How Is Kaposi Sarcoma Staged?
For many types of cancer, the stage is a description of how far the cancer has spread, based on the results of physical exams, biopsies, and imaging or other tests (see “ How is Kaposi sarcoma diagnosed?”). The stage of a cancer is often one of the most important factors in selecting treatment options and predicting a patient’s survival outlook.
The results of the staging process are usually described in a standard way, using a staging system. Staging systems for most other types of cancer are based on the size of the primary tumor (the first one to develop) and how far the cancer has spread from there. But for people with AIDS-related Kaposi sarcoma (KS), the most common type in the United States, the outlook is influenced at least as much by the presence of other AIDS-related problems as it is by the spread of KS. For this reason, staging of KS also considers factors such as how much the immune system is damaged and the presence of AIDS-related infections.
There is no officially accepted system for staging KS like there is for most other forms of cancer. But for AIDS-related KS, most doctors use the AIDS Clinical Trials Group system.
The AIDS Clinical Trial Group system
The AIDS Clinical Trials Group (ACTG) system for AIDS-related KS considers 3 factors:
- The extent of the tumor (T)
- The status of the immune system (I), as measured by the number of certain immune cells (CD4 cells) present in the blood
- The extent of involvement within the body or systemic illness (S)
Under each major heading, there are 2 subgroups: either a 0 (good risk) or a 1 (poor risk). The following are the possible staging groups under this system:
T (tumor) status
T0 (good risk): Localized tumor
KS is only in the skin and/or the lymph nodes (bean-sized collections of immune cells throughout the body), and/or there is only a small amount of disease on the palate (roof of the mouth). The KS lesions in the mouth are flat rather than raised.
T1 (poor risk): The KS lesions are widespread. One or more of the following is present:
- Edema (swelling) or ulceration (breaks in the skin) due to the tumor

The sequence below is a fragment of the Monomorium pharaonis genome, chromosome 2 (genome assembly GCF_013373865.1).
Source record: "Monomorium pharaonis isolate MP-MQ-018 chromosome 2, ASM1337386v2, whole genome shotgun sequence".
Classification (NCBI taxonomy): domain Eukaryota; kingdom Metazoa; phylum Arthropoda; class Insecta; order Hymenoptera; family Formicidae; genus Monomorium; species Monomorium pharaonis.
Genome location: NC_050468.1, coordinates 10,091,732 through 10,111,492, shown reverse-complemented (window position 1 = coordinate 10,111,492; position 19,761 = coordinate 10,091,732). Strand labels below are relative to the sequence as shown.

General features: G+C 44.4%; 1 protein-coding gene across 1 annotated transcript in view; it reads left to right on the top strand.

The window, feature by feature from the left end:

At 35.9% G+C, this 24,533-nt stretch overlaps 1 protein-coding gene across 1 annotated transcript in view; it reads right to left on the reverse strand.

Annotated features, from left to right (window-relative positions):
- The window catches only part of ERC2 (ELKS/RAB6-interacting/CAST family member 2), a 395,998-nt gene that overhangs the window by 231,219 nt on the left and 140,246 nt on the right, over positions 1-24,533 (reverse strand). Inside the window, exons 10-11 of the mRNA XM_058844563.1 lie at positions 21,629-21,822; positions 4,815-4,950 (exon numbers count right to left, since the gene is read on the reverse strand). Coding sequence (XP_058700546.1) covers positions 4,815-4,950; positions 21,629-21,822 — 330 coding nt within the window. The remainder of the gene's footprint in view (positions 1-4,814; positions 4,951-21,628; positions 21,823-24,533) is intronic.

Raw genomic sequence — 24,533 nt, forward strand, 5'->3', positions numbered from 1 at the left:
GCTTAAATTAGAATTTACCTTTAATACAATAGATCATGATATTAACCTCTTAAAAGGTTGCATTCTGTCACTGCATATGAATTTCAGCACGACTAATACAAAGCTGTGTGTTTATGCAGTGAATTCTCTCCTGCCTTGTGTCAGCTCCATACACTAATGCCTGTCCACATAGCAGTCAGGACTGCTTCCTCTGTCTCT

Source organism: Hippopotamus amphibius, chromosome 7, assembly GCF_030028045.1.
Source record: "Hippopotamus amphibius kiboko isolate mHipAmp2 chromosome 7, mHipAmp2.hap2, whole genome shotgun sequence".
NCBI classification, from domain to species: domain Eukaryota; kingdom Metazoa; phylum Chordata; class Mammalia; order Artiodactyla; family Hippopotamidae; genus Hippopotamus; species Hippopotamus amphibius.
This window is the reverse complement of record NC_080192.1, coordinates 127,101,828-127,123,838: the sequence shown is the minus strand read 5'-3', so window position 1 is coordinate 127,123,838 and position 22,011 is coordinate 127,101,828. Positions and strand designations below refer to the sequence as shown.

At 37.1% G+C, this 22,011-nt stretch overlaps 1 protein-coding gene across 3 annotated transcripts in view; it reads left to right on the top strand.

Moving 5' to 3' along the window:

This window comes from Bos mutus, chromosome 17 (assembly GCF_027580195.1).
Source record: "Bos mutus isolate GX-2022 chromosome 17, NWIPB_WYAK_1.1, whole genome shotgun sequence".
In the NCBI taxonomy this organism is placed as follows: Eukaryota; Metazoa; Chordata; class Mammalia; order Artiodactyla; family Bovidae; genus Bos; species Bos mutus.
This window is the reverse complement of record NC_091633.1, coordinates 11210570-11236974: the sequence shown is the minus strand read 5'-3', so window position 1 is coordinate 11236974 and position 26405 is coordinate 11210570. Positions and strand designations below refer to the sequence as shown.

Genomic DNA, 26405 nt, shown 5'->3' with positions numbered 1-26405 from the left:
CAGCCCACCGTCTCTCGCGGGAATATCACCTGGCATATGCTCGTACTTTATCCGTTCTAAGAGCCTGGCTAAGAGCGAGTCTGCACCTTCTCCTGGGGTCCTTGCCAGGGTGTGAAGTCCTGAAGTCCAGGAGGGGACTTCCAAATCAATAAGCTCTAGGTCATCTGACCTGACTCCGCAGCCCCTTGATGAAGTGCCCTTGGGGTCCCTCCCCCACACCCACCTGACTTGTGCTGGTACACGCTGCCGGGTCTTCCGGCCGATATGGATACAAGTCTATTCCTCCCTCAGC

- Extensive oral KS: lesions that are nodular (raised) and/or lesions in areas of the mouth besides the palate (roof of the mouth)
- Lesions of KS are in organs other than lymph nodes (such as the lungs, the intestine, the liver, etc.). Kaposi sarcoma in the lungs is a particularly bad sign.
I (immune system) status
The immune status is assessed using a blood test known as the CD4 count, which measures the number of white blood cells called helper T cells.
I0 (good risk): CD4 cell count is 150 or more cells per cubic mm (mm3).
I1 (poor risk): CD4 cell count is lower than 150 cells per mm3.
S (systemic illness) status
S0 (good risk): No systemic illness present; all of the following are true:
No history of opportunistic infections (infections that rarely cause problems in healthy people but affect people with suppressed immune systems) or thrush (a fungal infection in the mouth).
No B symptoms lasting more than 2 weeks. B symptoms include:
- Unexplained fever
- Night sweats (severe enough to soak the bed clothes)
- Weight loss of more than 10% without dieting
And this is true:
- Karnofsky performance status (KPS) score of 70 or higher. This means you are up and about most of the time and able to take care of yourself.
S1 (poor risk): Systemic illness present; one or more of the following is true:
- History of opportunistic infections or thrush
- One or more B symptoms is present
- KPS score is under 70
- Other HIV-related illness is present, such as neurological (nervous system) disease or lymphoma
Overall risk group
Once these features have been assessed, patients are assigned an overall risk group (either good risk or poor risk). In fact, since highly active antiretroviral therapy (HAART) became available to treat HIV, the immune status (I) has become less important and is often not counted in determining the risk group:
- Good risk: T0 S0, T1 S0, or T0 S1
- Poor risk: T1 S1
Last Medical Review: August 8, 2014 Last Revised: February 9, 2016